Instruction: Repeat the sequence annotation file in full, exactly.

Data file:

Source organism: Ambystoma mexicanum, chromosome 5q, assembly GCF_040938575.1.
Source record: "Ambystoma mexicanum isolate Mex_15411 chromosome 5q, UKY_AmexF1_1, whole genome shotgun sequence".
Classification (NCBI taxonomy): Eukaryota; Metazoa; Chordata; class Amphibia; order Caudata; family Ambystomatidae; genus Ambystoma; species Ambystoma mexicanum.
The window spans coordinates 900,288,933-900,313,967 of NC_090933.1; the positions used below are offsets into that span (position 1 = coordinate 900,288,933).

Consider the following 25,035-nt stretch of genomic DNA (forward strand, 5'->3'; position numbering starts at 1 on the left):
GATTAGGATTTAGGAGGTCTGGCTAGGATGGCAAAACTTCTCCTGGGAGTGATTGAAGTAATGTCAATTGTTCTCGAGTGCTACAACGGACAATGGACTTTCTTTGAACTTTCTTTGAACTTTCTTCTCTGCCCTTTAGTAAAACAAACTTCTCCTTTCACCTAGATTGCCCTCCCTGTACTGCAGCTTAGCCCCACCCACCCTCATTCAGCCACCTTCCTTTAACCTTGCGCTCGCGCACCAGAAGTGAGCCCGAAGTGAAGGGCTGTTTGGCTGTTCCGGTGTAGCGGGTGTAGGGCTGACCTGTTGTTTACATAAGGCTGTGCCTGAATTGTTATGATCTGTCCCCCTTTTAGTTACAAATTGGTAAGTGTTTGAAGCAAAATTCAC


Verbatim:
Source organism: Ambystoma mexicanum, chromosome 5q, assembly GCF_040938575.1.
Source record: "Ambystoma mexicanum isolate Mex_15411 chromosome 5q, UKY_AmexF1_1, whole genome shotgun sequence".
Classification (NCBI taxonomy): Eukaryota; Metazoa; Chordata; class Amphibia; order Caudata; family Ambystomatidae; genus Ambystoma; species Ambystoma mexicanum.
The window spans coordinates 900,288,933-900,313,967 of NC_090933.1; the positions used below are offsets into that span (position 1 = coordinate 900,288,933).

Consider the following 25,035-nt stretch of genomic DNA (forward strand, 5'->3'; position numbering starts at 1 on the left):
GATTAGGATTTAGGAGGTCTGGCTAGGATGGCAAAACTTCTCCTGGGAGTGATTGAAGTAATGTCAATTGTTCTCGAGTGCTACAACGGACAATGGACTTTCTTTGAACTTTCTTTGAACTTTCTTCTCTGCCCTTTAGTAAAACAAACTTCTCCTTTCACCTAGATTGCCCTCCCTGTACTGCAGCTTAGCCCCACCCACCCTCATTCAGCCACCTTCCTTTAACCTTGCGCTCGCGCACCAGAAGTGAGCCCGAAGTGAAGGGCTGTTTGGCTGTTCCGGTGTAGCGGGTGTAGGGCTGACCTGTTGTTTACATAAGGCTGTGCCTGAATTGTTATGATCTGTCCCCCTTTTAGTTACAAATTGGTAAGTGTTTGAAGCAAAATTCAC